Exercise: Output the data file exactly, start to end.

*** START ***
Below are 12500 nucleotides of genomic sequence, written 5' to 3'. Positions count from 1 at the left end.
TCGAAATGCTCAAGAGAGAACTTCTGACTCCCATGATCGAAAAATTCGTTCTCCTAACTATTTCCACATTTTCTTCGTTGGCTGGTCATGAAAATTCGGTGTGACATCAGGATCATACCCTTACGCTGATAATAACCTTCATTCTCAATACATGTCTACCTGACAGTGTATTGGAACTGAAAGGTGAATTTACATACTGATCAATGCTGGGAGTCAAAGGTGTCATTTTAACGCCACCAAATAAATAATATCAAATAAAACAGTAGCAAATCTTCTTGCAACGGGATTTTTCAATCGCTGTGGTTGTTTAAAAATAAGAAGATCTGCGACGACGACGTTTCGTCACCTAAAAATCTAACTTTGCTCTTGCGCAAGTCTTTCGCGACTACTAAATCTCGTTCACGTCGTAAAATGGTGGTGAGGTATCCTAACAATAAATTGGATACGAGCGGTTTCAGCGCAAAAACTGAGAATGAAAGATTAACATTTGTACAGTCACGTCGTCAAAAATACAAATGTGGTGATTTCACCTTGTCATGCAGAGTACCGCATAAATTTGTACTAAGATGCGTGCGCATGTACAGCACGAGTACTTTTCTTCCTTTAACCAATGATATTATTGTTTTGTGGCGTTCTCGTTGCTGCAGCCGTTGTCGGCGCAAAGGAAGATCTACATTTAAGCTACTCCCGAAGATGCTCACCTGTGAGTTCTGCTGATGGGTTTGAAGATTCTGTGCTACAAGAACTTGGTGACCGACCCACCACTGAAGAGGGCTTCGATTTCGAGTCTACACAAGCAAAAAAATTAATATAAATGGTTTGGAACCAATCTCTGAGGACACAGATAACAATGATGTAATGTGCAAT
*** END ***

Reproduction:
Below are 12500 nucleotides of genomic sequence, written 5' to 3'. Positions count from 1 at the left end.
TCGAAATGCTCAAGAGAGAACTTCTGACTCCCATGATCGAAAAATTCGTTCTCCTAACTATTTCCACATTTTCTTCGTTGGCTGGTCATGAAAATTCGGTGTGACATCAGGATCATACCCTTACGCTGATAATAACCTTCATTCTCAATACATGTCTACCTGACAGTGTATTGGAACTGAAAGGTGAATTTACATACTGATCAATGCTGGGAGTCAAAGGTGTCATTTTAACGCCACCAAATAAATAATATCAAATAAAACAGTAGCAAATCTTCTTGCAACGGGATTTTTCAATCGCTGTGGTTGTTTAAAAATAAGAAGATCTGCGACGACGACGTTTCGTCACCTAAAAATCTAACTTTGCTCTTGCGCAAGTCTTTCGCGACTACTAAATCTCGTTCACGTCGTAAAATGGTGGTGAGGTATCCTAACAATAAATTGGATACGAGCGGTTTCAGCGCAAAAACTGAGAATGAAAGATTAACATTTGTACAGTCACGTCGTCAAAAATACAAATGTGGTGATTTCACCTTGTCATGCAGAGTACCGCATAAATTTGTACTAAGATGCGTGCGCATGTACAGCACGAGTACTTTTCTTCCTTTAACCAATGATATTATTGTTTTGTGGCGTTCTCGTTGCTGCAGCCGTTGTCGGCGCAAAGGAAGATCTACATTTAAGCTACTCCCGAAGATGCTCACCTGTGAGTTCTGCTGATGGGTTTGAAGATTCTGTGCTACAAGAACTTGGTGACCGACCCACCACTGAAGAGGGCTTCGATTTCGAGTCTACACAAGCAAAAAAATTAATATAAATGGTTTGGAACCAATCTCTGAGGACACAGATAACAATGATGTAATGTGCAAT